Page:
How to choose paint colours
With a shade card alone it can be a hit and miss affair.
ow do you choose paint colours for your home? With a shade card alone it can be a hit and miss affair. There are a number of key things to bear in mind when choosing paint colours for interiors:
- The period of your property- will your colour scheme suit the style of the architecture? Ceilings with cornices are often best white or off white particularly in period homes.
- Remember, with elaborate architectural features like cornicing, dado rails and stucco plaster, simple is best. A single, plain colour will help architectural features stand out well.
- Do you want to do you want to modernise an older property? Consider that bright, modern colours often don’t compliment period features.
- Is the room flooded with daylight, or is it shady? This will be affected by the size of windows, and by the orientation of the room. North facing rooms are usually darkest, and south brightest, with East facing rooms bright in the morning and Western aspect rooms being flooded with light at sunset.
- Does your colour scheme suit you as a person? Does it match your taste when it comes to the colour of your accessories, and even your own outfits? If not, you may grow tired of it.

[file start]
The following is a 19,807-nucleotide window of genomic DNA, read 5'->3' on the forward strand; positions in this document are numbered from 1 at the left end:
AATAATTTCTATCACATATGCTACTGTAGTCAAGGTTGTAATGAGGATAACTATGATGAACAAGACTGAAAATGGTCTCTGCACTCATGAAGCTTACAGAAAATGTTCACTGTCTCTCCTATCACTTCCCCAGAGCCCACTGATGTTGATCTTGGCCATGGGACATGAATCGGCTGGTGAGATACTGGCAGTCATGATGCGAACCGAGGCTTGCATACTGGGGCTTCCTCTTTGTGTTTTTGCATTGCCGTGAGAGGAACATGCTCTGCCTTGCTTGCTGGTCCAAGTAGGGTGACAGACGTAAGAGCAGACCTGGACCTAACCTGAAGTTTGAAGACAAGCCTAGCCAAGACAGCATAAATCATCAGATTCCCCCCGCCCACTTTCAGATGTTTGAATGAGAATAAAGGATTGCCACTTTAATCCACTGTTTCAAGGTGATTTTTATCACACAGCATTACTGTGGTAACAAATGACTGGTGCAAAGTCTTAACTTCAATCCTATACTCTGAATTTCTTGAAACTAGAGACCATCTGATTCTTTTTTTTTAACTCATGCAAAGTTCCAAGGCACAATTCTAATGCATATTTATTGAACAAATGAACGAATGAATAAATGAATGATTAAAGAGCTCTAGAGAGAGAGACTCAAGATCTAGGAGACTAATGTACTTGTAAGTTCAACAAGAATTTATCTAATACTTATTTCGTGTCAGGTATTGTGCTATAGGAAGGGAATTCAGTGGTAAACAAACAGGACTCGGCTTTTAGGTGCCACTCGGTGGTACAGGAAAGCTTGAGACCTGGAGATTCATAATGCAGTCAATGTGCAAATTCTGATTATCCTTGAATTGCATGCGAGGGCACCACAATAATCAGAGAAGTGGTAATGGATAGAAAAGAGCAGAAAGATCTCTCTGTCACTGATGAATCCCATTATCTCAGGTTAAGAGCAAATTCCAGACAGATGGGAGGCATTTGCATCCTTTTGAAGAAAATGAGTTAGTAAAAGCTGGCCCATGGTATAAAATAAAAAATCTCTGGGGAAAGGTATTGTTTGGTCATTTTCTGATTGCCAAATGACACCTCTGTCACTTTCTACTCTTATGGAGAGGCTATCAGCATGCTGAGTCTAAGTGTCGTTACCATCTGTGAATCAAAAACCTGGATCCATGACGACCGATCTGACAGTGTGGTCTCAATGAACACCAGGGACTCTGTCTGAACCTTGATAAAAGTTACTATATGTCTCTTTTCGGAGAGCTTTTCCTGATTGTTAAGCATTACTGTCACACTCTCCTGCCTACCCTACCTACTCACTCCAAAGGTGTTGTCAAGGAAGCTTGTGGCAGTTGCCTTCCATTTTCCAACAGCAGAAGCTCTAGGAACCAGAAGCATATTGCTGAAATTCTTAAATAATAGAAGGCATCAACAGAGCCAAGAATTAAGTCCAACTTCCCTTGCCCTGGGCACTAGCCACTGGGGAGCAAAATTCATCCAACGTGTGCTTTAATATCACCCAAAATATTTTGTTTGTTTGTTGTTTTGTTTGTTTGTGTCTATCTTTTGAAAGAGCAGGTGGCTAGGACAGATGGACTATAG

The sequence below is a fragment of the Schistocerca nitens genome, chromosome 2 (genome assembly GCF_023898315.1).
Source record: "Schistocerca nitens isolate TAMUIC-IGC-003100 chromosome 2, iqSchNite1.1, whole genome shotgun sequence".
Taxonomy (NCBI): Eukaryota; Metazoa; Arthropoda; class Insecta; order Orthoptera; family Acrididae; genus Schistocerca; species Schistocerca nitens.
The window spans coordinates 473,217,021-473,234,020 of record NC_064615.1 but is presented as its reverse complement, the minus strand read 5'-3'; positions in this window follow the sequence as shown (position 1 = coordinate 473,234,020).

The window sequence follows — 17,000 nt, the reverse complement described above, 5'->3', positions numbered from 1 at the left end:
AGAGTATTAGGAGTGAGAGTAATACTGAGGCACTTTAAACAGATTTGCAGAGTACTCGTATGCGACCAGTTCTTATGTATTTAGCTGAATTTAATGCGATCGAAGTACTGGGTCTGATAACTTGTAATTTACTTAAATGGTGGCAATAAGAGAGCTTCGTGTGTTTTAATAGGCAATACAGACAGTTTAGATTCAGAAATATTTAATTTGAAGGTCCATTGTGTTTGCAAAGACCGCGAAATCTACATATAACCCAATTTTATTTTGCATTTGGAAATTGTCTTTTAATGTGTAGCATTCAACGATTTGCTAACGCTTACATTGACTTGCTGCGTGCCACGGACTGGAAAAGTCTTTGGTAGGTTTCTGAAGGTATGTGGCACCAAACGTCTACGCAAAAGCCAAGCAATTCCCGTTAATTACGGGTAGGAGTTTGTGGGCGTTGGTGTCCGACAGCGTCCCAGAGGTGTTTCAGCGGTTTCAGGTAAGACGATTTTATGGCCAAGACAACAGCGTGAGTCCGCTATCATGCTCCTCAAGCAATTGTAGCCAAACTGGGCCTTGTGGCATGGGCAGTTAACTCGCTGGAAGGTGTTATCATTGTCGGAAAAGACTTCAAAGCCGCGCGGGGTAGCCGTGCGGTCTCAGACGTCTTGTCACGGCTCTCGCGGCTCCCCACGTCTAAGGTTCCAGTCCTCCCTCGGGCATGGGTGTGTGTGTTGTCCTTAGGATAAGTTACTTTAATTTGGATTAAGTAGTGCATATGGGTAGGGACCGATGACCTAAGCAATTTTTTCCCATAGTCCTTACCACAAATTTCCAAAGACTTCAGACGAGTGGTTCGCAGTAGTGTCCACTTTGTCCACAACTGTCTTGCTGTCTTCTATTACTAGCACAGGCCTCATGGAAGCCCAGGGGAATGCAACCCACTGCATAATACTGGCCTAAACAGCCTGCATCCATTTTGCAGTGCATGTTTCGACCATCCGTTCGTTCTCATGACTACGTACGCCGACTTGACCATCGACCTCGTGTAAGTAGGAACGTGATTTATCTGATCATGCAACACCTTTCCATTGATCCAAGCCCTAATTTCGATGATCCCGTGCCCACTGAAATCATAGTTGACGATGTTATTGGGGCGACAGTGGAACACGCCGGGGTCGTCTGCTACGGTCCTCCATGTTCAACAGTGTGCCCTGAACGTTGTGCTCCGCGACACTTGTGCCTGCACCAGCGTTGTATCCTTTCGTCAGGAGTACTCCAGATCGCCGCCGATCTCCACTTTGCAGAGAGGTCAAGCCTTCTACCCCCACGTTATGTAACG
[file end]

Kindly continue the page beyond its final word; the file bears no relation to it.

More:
- In small rooms, using a very dark colour on the shorter walls can actually make a room seem larger. The eye is tricked into an uncertainty about how close the wall is.
Colours on a screen and on a paint card are never a truly accurate representation of how the colour will look on your walls and overall in your room. In order to find the shade that works best for you, try a range of favourites in sample pot sizes. The effect of ambient light can never be under-estimated. Painting patches of paint on your wall will never give you an accurate representation of how the colour will turn out in the end. Instead, paint up a 2ft sheet of lining paper with TWO coats of paint and allow it to dry. Move it around the room in different light, at night and in daylight. Only this way will you see with any accuracy how the colour will turn out in the room. Warm lighting will warm up the shade so if you want to achieve a cooler colour choose shades less yellow or sepia than you would normally be attracted to.